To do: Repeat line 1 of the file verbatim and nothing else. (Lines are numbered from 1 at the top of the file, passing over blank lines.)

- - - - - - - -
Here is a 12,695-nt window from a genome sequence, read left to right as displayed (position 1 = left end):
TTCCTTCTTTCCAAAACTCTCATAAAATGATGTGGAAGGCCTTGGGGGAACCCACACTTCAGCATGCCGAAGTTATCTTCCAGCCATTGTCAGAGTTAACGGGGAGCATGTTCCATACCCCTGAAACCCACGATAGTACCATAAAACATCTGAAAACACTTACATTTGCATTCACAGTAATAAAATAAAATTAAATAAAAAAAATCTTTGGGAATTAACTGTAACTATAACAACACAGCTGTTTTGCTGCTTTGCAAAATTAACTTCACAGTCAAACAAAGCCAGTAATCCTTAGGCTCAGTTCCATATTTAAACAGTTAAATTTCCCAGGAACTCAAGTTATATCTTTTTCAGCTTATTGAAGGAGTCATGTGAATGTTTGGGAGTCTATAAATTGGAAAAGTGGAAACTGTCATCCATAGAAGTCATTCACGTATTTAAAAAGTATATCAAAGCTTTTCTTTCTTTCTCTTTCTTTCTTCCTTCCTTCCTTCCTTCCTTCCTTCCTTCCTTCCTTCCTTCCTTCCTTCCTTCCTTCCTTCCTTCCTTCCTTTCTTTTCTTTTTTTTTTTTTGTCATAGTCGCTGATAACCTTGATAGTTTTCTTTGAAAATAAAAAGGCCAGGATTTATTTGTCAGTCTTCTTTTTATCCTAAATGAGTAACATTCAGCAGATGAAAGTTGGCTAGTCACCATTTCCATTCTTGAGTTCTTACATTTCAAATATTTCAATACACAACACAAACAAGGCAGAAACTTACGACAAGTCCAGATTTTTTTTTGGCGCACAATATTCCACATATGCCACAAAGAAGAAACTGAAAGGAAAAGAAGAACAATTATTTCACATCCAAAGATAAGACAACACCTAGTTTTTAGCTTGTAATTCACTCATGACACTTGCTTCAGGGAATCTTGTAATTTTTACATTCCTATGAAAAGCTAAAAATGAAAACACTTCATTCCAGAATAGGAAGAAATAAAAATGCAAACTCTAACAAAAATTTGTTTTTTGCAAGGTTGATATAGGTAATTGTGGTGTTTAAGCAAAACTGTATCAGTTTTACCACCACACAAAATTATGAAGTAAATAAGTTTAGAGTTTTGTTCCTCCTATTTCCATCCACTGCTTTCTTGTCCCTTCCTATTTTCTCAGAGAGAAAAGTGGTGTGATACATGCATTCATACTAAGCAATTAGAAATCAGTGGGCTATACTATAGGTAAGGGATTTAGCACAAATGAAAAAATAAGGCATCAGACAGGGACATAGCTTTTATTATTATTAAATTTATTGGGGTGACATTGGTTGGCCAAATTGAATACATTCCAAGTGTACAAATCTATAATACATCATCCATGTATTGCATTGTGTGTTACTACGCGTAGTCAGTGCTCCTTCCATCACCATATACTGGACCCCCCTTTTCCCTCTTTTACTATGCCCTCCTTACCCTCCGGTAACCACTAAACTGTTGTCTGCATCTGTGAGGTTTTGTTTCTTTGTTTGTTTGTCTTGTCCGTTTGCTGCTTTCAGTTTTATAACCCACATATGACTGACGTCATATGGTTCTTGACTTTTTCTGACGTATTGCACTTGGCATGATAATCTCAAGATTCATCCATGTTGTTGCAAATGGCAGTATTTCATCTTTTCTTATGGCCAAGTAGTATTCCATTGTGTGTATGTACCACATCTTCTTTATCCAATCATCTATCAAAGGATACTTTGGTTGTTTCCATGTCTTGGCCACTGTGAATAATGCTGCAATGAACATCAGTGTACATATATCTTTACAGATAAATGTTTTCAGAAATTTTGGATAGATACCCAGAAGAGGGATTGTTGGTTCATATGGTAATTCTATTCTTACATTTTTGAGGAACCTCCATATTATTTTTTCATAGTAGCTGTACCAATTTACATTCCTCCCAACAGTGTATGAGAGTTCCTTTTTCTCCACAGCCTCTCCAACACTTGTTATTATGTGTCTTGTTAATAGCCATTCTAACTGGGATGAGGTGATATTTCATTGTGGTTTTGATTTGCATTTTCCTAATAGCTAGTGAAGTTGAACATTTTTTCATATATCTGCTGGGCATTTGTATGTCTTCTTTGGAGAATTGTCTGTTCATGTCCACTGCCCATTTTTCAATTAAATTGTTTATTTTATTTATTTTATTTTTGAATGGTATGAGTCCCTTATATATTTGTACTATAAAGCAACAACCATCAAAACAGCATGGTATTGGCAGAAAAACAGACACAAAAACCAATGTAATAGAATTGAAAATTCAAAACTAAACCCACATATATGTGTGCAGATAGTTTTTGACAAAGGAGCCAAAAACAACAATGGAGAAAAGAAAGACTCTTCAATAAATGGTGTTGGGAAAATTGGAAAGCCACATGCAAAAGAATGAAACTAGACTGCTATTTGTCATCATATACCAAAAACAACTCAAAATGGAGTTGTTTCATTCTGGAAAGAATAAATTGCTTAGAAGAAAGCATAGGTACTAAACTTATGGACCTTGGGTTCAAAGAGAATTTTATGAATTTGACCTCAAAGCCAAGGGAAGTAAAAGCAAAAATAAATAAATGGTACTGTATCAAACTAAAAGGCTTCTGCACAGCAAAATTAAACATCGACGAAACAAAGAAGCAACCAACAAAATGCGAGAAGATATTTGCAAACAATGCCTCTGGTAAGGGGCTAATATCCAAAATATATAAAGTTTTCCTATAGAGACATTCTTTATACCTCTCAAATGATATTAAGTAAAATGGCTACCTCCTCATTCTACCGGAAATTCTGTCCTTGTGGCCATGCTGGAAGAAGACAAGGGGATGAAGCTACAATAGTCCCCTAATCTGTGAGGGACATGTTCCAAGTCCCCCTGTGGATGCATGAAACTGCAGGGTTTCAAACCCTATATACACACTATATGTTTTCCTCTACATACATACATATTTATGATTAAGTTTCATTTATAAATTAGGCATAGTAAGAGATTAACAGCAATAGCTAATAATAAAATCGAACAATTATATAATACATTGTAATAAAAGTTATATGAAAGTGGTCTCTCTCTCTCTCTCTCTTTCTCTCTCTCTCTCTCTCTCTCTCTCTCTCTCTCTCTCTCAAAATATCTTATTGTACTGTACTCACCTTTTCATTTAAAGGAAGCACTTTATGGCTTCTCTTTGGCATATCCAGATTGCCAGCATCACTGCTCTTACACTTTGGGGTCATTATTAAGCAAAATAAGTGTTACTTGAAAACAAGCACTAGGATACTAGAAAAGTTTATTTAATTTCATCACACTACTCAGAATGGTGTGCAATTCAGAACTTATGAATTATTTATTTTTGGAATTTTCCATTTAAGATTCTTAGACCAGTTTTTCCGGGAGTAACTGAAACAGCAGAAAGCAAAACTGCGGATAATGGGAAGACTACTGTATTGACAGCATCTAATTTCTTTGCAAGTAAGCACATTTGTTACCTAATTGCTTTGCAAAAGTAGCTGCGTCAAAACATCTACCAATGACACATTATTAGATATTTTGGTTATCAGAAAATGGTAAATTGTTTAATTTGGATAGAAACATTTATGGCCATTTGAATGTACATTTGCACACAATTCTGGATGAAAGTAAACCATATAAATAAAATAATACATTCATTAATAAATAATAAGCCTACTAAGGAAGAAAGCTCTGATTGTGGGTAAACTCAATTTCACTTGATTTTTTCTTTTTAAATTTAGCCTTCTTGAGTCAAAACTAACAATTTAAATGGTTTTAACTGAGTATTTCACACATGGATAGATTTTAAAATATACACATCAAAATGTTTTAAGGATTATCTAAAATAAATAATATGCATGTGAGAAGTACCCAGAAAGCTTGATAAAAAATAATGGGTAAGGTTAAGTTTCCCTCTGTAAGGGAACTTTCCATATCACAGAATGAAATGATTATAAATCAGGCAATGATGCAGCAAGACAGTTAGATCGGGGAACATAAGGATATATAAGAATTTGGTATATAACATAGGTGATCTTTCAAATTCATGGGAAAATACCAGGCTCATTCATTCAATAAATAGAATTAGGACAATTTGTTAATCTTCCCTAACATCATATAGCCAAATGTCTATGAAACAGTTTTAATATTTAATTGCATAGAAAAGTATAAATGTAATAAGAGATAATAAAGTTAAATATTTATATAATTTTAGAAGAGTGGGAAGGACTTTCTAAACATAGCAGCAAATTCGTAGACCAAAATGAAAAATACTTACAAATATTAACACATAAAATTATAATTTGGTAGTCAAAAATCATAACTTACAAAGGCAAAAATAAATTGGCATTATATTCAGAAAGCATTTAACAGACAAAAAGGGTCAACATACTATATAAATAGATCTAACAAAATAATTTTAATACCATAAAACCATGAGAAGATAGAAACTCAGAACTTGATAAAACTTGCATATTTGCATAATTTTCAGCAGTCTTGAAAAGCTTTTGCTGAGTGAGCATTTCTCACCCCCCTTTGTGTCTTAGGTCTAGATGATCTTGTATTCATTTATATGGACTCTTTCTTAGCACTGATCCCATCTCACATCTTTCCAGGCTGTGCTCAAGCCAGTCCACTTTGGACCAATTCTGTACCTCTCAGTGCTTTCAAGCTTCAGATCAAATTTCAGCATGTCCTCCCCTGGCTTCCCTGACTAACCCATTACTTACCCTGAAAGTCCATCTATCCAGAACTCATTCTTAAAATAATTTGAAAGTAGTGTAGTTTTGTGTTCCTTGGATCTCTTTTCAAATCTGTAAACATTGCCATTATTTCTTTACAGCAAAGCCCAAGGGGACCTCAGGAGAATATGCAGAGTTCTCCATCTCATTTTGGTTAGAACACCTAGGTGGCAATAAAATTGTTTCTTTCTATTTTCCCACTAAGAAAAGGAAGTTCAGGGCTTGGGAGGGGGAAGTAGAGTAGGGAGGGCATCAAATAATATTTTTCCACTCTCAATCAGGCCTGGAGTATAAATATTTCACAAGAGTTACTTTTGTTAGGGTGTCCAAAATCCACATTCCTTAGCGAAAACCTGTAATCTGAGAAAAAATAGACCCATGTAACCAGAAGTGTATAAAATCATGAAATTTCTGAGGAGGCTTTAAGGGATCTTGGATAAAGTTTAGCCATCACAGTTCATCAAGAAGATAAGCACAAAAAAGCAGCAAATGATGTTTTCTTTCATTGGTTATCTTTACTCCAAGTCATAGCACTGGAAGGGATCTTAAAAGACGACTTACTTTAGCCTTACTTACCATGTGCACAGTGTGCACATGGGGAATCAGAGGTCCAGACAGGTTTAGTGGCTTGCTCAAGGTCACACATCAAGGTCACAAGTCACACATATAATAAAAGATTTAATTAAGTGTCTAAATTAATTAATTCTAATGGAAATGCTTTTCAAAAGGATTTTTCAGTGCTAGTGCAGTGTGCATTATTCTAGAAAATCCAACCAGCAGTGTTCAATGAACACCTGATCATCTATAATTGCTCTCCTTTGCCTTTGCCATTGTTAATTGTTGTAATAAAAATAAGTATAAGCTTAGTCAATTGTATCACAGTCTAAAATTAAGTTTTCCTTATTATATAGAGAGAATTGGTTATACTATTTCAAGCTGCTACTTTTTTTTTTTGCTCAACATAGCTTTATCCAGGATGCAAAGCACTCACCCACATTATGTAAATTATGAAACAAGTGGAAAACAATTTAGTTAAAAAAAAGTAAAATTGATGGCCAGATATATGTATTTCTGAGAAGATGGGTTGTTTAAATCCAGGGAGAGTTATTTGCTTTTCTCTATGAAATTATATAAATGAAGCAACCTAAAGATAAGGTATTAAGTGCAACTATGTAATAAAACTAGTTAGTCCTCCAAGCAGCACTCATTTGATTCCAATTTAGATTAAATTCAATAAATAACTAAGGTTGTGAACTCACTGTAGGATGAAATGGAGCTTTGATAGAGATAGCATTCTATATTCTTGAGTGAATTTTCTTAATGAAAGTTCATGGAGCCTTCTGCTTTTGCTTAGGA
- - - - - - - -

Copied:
Here is a 12,695-nt window from a genome sequence, read left to right as displayed (position 1 = left end):